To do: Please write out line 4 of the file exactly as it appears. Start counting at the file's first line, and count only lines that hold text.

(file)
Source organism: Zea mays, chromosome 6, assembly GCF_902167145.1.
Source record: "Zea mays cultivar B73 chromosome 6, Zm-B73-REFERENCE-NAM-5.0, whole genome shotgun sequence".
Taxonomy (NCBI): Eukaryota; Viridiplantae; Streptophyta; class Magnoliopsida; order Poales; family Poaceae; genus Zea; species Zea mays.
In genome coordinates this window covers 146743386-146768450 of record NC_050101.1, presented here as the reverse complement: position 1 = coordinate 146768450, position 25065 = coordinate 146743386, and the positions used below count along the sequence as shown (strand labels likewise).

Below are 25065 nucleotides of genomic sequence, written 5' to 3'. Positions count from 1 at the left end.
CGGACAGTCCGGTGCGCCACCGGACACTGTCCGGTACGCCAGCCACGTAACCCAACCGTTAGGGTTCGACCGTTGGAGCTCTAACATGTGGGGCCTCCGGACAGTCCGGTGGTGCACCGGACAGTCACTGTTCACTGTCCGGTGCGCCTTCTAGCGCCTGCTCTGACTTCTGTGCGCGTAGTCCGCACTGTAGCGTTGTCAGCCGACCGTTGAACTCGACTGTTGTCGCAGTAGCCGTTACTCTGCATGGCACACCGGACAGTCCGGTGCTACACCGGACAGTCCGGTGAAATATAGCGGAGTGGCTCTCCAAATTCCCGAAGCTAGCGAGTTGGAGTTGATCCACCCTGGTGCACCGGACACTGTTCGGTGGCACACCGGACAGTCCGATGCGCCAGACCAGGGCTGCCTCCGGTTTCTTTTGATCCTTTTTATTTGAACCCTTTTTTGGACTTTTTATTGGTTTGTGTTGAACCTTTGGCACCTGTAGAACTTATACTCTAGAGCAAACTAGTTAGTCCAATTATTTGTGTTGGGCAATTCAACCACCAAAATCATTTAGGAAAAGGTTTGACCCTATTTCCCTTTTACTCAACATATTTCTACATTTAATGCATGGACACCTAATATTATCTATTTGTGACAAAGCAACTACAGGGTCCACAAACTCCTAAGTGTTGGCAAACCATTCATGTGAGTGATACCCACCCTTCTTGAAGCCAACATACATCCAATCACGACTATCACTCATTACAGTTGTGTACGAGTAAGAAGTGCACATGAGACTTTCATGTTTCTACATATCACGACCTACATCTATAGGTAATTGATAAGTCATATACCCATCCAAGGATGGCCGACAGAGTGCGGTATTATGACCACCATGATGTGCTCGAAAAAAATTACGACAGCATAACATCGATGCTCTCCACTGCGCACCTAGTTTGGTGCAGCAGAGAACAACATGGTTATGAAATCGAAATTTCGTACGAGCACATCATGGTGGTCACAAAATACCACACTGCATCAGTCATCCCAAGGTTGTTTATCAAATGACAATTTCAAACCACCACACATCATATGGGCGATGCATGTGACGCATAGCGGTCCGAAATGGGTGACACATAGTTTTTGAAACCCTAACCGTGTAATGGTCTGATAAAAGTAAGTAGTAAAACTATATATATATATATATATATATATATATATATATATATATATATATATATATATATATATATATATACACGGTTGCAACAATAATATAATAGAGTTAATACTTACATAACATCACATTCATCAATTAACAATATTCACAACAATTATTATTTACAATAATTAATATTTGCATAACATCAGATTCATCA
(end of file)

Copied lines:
In genome coordinates this window covers 146743386-146768450 of record NC_050101.1, presented here as the reverse complement: position 1 = coordinate 146768450, position 25065 = coordinate 146743386, and the positions used below count along the sequence as shown (strand labels likewise).